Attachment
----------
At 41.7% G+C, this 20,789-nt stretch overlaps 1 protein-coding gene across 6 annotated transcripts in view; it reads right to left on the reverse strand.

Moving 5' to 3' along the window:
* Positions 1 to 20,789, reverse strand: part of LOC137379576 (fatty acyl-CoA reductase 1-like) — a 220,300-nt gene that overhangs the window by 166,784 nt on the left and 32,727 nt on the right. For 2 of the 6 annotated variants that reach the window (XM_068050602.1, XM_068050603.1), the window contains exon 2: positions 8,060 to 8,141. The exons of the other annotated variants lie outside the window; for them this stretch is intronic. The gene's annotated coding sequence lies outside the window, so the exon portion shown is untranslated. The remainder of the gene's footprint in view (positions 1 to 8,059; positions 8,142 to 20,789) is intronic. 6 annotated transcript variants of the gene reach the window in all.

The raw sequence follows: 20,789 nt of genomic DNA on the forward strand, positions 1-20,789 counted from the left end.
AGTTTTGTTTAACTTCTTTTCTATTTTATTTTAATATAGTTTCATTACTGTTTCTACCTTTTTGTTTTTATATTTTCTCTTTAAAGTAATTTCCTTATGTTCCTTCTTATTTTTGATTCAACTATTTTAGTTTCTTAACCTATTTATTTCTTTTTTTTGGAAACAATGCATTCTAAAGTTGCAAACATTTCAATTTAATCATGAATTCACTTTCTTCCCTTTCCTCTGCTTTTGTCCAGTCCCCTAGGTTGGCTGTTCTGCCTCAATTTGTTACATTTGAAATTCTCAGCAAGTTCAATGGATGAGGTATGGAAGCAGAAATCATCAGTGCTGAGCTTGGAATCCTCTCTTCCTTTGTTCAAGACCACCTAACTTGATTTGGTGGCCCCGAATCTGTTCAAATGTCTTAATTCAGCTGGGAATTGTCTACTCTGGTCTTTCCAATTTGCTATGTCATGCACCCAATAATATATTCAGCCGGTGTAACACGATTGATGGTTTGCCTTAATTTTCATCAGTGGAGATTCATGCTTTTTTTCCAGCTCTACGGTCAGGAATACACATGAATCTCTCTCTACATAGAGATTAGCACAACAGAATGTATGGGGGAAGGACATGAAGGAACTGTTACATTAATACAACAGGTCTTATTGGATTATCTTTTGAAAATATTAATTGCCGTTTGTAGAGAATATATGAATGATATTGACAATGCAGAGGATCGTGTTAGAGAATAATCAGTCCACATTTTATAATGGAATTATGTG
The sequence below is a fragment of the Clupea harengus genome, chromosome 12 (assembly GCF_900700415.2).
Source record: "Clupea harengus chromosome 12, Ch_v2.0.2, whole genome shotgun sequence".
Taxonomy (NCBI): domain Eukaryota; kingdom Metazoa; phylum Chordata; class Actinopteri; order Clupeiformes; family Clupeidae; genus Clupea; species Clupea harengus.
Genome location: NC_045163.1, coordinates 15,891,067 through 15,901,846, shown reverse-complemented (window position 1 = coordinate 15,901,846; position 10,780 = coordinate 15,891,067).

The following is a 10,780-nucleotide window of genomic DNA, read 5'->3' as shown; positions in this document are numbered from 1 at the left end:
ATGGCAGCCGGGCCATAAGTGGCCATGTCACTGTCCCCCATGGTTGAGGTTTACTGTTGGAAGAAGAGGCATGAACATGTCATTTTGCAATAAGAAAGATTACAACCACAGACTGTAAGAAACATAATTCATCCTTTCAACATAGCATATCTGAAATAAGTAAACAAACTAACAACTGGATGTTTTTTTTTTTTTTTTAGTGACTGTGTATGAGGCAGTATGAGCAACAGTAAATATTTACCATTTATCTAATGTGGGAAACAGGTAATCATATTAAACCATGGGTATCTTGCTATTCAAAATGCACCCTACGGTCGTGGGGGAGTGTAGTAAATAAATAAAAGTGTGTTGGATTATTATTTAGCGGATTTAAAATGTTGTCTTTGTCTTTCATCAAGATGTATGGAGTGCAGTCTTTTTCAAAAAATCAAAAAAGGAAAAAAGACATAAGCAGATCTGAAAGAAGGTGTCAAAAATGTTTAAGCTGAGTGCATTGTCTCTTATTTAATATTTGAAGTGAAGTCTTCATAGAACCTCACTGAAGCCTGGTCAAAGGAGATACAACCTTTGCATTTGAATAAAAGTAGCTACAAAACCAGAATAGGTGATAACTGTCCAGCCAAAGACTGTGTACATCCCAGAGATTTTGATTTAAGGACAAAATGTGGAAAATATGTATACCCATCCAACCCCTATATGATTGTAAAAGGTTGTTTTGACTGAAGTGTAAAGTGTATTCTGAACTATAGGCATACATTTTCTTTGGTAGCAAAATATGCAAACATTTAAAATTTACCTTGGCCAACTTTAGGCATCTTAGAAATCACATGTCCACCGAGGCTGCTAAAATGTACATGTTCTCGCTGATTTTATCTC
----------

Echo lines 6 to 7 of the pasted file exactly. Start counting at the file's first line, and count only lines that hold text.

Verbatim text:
The sequence below is a fragment of the Clupea harengus genome, chromosome 12 (assembly GCF_900700415.2).
Source record: "Clupea harengus chromosome 12, Ch_v2.0.2, whole genome shotgun sequence".